After a contentious closed-door vote, the Senate intelligence committee on Thursday approved a long-awaited report concluding that harsh interrogation measures used by the CIA against terror suspects did not produce significant intelligence breakthroughs, officials said.

The 6,000-page document, which was not released to the public, was adopted by Democrats over the objections of most of the committee's Republicans. The outcome reflects the partisan friction that continues to surround the CIA's use of waterboarding and other severe interrogation techniques four years after they were forbidden.

The report is the most detailed independent examination of the agency's efforts to "break" dozens of detainees through physical and psychological duress, a period of CIA history that has become a source of renewed controversy because of torture scenes in a forthcoming Hollywood film, "Zero Dark Thirty."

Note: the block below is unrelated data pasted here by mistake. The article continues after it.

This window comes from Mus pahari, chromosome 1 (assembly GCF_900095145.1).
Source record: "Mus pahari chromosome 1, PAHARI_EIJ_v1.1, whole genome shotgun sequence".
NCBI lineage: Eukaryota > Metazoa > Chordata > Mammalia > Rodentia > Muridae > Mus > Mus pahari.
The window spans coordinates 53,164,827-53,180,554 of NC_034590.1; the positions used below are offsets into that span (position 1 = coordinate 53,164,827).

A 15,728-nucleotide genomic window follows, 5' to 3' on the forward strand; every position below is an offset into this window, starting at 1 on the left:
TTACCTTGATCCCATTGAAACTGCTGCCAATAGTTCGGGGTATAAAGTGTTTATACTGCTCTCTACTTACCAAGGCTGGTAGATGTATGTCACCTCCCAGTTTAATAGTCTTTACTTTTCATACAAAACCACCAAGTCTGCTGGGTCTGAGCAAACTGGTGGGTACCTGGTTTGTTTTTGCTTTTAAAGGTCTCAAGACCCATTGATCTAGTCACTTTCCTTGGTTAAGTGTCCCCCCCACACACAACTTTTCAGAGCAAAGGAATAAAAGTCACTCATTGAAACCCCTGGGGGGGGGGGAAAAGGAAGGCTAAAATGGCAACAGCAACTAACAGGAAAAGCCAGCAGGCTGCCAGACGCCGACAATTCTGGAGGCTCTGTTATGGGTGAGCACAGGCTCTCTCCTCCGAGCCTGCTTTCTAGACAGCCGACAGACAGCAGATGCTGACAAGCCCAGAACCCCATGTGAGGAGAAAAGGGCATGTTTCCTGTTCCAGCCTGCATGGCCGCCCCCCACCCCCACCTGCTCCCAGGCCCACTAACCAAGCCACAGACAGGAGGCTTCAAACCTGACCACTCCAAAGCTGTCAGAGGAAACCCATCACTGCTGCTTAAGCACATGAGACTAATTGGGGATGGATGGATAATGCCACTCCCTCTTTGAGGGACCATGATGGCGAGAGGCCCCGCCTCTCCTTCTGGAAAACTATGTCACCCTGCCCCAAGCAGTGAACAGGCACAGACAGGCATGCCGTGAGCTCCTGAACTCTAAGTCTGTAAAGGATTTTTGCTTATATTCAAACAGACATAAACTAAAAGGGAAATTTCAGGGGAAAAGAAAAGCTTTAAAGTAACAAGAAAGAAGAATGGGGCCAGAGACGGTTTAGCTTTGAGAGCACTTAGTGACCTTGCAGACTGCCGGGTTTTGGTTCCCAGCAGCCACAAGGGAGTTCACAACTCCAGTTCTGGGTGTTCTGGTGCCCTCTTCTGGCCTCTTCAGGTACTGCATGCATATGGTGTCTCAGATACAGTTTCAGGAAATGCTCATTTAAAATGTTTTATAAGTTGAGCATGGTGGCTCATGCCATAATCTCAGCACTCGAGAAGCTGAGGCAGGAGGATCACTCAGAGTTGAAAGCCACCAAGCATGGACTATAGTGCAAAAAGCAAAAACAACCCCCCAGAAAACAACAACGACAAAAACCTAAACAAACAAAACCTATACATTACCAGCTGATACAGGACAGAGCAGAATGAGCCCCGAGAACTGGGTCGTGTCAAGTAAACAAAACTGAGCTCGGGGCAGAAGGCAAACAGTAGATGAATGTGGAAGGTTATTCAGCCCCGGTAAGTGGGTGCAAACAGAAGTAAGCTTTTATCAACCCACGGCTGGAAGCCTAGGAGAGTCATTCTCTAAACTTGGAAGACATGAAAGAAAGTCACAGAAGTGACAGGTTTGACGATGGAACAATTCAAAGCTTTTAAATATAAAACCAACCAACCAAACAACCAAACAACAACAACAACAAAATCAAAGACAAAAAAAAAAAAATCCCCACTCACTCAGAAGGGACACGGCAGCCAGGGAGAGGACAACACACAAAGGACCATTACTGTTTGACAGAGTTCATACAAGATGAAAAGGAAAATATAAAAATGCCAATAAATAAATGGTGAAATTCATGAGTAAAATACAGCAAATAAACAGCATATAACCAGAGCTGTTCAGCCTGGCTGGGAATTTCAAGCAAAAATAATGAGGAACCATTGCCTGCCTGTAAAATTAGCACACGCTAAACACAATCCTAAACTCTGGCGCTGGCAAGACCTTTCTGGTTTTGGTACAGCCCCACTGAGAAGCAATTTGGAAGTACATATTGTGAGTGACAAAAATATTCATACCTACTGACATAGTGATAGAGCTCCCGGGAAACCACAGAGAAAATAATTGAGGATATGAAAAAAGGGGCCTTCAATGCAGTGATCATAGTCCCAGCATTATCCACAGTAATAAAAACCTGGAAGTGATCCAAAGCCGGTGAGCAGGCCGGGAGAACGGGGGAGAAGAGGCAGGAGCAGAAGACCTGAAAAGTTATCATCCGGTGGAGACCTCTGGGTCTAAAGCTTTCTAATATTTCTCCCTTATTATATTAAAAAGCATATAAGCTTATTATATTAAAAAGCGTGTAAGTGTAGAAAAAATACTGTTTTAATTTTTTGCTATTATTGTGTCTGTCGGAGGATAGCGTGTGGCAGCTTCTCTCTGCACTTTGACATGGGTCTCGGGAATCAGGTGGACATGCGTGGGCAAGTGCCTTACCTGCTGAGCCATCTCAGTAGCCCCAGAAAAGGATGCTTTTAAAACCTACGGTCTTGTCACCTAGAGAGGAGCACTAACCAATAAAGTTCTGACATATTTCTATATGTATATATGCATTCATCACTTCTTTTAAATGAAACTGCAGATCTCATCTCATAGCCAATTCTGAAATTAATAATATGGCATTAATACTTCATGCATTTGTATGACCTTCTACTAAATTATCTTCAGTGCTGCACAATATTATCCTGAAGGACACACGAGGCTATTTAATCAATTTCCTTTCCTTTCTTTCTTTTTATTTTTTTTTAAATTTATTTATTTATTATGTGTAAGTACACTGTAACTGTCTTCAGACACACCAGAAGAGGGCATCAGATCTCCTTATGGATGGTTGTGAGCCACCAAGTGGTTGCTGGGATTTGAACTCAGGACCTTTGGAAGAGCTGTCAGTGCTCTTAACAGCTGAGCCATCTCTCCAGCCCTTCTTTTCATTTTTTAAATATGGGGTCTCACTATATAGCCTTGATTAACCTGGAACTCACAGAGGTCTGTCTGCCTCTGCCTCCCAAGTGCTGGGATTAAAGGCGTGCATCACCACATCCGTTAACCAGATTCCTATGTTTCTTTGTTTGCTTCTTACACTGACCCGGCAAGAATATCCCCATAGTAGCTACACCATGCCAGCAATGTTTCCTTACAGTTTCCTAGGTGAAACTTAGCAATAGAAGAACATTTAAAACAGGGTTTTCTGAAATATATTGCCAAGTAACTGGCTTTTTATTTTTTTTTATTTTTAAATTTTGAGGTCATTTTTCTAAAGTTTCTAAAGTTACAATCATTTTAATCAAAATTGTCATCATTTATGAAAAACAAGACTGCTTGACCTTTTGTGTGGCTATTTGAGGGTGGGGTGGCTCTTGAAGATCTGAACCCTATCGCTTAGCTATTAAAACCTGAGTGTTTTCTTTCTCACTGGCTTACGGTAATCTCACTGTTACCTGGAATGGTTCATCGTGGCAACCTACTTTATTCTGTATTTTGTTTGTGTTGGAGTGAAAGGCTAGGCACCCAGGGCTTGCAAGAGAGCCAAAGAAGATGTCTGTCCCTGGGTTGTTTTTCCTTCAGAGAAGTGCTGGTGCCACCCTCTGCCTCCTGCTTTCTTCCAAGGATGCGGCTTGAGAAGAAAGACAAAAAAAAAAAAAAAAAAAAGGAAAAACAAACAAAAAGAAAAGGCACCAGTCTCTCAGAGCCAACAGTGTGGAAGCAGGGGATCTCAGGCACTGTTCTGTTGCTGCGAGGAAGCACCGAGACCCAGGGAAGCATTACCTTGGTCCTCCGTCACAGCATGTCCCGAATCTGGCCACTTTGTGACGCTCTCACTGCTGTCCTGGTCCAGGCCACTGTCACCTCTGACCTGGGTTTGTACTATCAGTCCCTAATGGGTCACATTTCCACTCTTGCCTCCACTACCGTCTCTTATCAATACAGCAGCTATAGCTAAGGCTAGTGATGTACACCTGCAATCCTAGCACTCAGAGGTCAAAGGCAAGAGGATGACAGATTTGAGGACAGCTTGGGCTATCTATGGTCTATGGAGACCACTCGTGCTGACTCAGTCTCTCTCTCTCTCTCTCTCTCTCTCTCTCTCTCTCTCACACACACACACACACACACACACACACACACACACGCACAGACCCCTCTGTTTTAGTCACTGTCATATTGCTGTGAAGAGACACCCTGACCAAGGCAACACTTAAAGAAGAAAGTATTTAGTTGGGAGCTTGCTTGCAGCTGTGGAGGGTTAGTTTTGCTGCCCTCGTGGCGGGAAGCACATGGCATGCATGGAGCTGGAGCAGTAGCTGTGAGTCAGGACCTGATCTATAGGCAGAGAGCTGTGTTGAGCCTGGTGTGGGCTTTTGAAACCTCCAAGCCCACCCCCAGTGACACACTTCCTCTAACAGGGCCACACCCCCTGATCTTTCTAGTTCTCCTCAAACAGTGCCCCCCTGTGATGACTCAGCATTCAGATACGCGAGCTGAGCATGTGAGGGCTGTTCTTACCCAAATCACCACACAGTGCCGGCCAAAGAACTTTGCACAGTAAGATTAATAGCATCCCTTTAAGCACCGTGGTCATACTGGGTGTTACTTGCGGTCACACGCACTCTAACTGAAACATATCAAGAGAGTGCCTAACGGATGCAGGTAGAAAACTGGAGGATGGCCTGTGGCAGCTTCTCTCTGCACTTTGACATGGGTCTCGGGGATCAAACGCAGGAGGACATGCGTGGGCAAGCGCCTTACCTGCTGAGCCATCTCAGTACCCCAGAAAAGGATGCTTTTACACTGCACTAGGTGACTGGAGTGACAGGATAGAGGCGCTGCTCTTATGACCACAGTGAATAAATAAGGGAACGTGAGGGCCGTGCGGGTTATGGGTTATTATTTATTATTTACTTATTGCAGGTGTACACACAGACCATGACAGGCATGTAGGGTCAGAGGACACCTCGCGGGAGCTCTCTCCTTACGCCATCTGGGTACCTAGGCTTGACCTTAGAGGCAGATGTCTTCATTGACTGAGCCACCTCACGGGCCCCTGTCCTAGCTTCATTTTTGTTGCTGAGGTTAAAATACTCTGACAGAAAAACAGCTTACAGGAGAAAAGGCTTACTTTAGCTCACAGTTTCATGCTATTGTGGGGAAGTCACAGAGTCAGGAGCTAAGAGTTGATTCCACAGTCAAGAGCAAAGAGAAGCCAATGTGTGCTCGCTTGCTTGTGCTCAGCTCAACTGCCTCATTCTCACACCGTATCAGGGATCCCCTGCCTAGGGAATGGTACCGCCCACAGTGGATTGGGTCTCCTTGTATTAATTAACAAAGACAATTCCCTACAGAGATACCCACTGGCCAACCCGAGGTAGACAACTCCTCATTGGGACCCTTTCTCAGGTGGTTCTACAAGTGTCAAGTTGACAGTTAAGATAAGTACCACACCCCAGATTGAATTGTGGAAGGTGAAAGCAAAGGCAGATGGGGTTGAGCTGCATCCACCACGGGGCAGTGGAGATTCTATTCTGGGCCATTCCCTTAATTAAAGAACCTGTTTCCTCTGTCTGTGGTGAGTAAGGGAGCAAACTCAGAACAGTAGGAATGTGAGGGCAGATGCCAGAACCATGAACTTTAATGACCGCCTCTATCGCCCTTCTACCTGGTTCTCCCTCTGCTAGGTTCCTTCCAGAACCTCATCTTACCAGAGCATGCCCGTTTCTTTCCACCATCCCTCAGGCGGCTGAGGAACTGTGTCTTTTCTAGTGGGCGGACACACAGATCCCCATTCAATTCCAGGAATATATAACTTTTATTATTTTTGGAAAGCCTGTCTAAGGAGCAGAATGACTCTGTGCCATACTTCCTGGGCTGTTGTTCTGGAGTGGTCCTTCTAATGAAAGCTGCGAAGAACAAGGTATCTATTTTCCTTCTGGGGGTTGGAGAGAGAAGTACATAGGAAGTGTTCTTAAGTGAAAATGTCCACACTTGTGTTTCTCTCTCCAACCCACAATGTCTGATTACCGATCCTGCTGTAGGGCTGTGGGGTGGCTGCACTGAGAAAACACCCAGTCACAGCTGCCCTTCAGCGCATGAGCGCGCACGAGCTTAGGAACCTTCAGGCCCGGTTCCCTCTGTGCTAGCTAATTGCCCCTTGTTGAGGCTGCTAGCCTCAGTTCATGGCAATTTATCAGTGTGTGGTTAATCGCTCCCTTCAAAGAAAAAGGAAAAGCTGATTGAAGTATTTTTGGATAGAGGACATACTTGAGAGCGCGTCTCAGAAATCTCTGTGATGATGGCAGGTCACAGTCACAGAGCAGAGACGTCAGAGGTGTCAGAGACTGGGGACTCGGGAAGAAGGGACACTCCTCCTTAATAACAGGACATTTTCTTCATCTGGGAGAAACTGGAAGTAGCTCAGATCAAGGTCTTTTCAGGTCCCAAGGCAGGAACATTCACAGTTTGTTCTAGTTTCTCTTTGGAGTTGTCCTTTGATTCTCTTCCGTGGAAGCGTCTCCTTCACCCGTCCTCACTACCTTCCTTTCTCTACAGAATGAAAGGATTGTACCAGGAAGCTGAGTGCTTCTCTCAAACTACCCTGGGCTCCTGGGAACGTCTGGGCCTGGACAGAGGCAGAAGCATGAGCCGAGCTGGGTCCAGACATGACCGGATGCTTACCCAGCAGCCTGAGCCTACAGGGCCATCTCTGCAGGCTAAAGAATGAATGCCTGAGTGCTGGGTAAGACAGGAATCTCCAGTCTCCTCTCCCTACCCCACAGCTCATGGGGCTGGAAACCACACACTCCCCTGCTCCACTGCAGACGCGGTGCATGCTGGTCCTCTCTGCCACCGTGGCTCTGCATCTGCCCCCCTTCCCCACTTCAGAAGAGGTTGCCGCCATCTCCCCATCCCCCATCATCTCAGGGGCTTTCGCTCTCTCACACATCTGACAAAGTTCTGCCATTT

Officials familiar with the report said it makes a detailed case that subjecting prisoners to "enhanced" interrogation techniques did not help the CIA find Osama bin Laden and often were counterproductive in the broader campaign against Al-Qaida.

The 9-to-6 vote indicates that at least one Republican voted in favor of the report, but committee officials declined to provide a breakdown.

It could be years before the public gets even a partial glimpse of the report or its conclusions. Even if it is released, the report would probably have little effect beyond providing restoking a largely dormant interrogation debate.